Smartcard or other token: The user is in possession of a physical token, such as a card, magnetic key, or the like. The card may include, for example, a magnetic or optical strip that can be scanned by a machine. Smartcards and smartcard readers are available from a variety of sources, such as Micro-modular Data Solutions of Santa Clara, Calif. In one embodiment, the smartcard operates via a public-key encryption technique. A private key encoded within the smartcard encrypts a standard message. Authentication module 351 attempts to decrypt the message using the party's public key, which may be obtained from a public key database or the like using a standard protocol, such as the Lightweight Directory Access Protocol (LDAP), which is part of the X.500 standards. If the message is successfully decrypted, the smartcard is known to contain the private key of the authorized signer, and authentication is deemed to be successful.

Processor identification: The user's computer has a verifiable unique identifier that is associated with the user. It is known in the art that some processors have unique serial numbers that can be transmitted and associated with a user for authentication and security purposes.

Biometric verification: This may include any type of biometric scan, such as fingerprint, retina, iris, voice, face, and the like. Such techniques may be combined with smartcard technology, for example. Thus, the smartcard may contain previously-acquired biometric data of the signer, such as digitized fingerprints, voiceprints, facial configurations, retinal or iris images, and the like, which may be compared with new biometric data obtained at the time of authentication using a biometric data acquisition device (not shown). Biometric data acquisition devices are well known in the art and may be obtained from a variety of sources. For example, fingerprint identification systems may be obtained from Digital Persona, of Redwood City, Calif. Likewise, SAFlink Corp., of Tampa, Fla. provides a system for voice, face and fingerprint recognition. IriScan, Inc. of Marlton, N.J. provides a system for iris scanning. If the previously acquired data substantially matches the new biometric data (within acceptable tolerances for noise and other effects), authentication is considered to be successful.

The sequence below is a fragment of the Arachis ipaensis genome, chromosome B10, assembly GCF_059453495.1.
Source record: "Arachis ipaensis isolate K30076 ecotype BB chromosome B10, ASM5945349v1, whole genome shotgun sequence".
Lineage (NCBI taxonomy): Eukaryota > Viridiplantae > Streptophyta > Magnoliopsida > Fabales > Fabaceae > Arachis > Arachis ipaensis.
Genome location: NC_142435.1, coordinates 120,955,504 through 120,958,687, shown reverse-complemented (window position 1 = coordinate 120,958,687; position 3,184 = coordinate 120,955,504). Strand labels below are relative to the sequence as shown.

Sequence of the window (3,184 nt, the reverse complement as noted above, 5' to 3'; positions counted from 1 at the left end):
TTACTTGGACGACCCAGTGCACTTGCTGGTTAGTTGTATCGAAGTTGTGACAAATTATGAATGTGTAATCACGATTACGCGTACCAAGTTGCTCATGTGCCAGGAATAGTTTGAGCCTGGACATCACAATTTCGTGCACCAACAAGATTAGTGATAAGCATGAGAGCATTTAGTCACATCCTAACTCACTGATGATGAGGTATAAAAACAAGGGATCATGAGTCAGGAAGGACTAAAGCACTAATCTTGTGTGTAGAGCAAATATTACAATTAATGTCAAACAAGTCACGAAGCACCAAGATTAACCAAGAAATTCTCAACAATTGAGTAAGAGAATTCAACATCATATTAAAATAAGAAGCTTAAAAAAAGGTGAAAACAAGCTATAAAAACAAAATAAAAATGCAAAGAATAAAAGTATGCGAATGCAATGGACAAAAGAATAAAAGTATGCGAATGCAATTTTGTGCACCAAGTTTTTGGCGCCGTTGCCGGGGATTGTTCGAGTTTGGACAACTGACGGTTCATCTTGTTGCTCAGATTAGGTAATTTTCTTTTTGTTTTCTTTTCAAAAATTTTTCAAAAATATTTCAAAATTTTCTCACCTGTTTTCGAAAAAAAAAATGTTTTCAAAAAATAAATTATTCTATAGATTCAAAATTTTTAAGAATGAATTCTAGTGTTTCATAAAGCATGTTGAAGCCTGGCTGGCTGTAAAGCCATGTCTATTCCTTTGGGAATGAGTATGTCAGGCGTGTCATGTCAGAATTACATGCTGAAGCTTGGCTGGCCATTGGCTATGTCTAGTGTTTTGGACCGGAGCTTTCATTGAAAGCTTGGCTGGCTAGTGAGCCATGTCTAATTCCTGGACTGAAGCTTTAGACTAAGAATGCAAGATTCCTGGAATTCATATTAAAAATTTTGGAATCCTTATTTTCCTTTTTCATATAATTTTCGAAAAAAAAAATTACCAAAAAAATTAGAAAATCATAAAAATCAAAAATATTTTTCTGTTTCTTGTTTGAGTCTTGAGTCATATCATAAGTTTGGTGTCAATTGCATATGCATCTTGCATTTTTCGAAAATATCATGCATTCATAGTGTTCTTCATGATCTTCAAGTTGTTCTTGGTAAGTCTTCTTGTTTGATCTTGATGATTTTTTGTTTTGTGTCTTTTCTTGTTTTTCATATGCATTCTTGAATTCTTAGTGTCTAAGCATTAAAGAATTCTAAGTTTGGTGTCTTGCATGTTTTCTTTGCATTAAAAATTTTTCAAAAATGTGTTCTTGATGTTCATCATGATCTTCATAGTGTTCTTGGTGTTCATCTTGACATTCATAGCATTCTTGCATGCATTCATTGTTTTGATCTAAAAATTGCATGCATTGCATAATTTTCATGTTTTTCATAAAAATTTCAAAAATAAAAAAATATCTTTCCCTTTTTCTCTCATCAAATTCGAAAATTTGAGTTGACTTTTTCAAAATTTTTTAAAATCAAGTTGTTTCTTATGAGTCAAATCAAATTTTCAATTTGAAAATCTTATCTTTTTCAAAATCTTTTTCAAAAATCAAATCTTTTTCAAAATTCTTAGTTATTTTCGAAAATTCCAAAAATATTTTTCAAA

IP address. The user's location, and in particular whether he or she is using a computer that is located on the premises of the company, is determined. Presumably, some level of trust is associated with the user's presence on the company's premises.

Each of the above-listed authentication methods, and any other authentication methods that are appropriate for the application at hand, may be associated with a particular score reflecting the relative degree of trust associated with the method. Those methods that are more trustworthy are generally assigned higher scores. For example, the following scores might be associated with the above-listed methods:

Password: 2;

Smartcard or other token: 3;

Processor identification: 4;

Fingerprint: 5; and

IP address: 3.

Based on the sum of the scores for the successful authentication techniques for a given user, access may be allowed or denied, or a role may be offered or denied to the user. Access may include, for example, entry to signing room 300, permission to perform particular actions with respect to certain documents, and the like; roles may include any relevant roles for the application at hand. Various thresholds can be set for each such action or role, so that the particular choices made available to a user depend on the determined trust level.

Referring now to FIG. 2, there is shown a block diagram of a conceptual model for an authentication scheme according to one embodiment of the present invention. The conceptual model depicted in FIG. 2 may be implemented, for example, within authentication module 351 as shown in FIG. 1. One skilled in the art will recognize that the various functional and conceptual components of FIG. 2 are merely illustrative of one implementation of the present invention.

According to the conceptual model of FIG. 2, authentication module 351 is implemented by three components: web server 201, e-server 207, and user management module 209.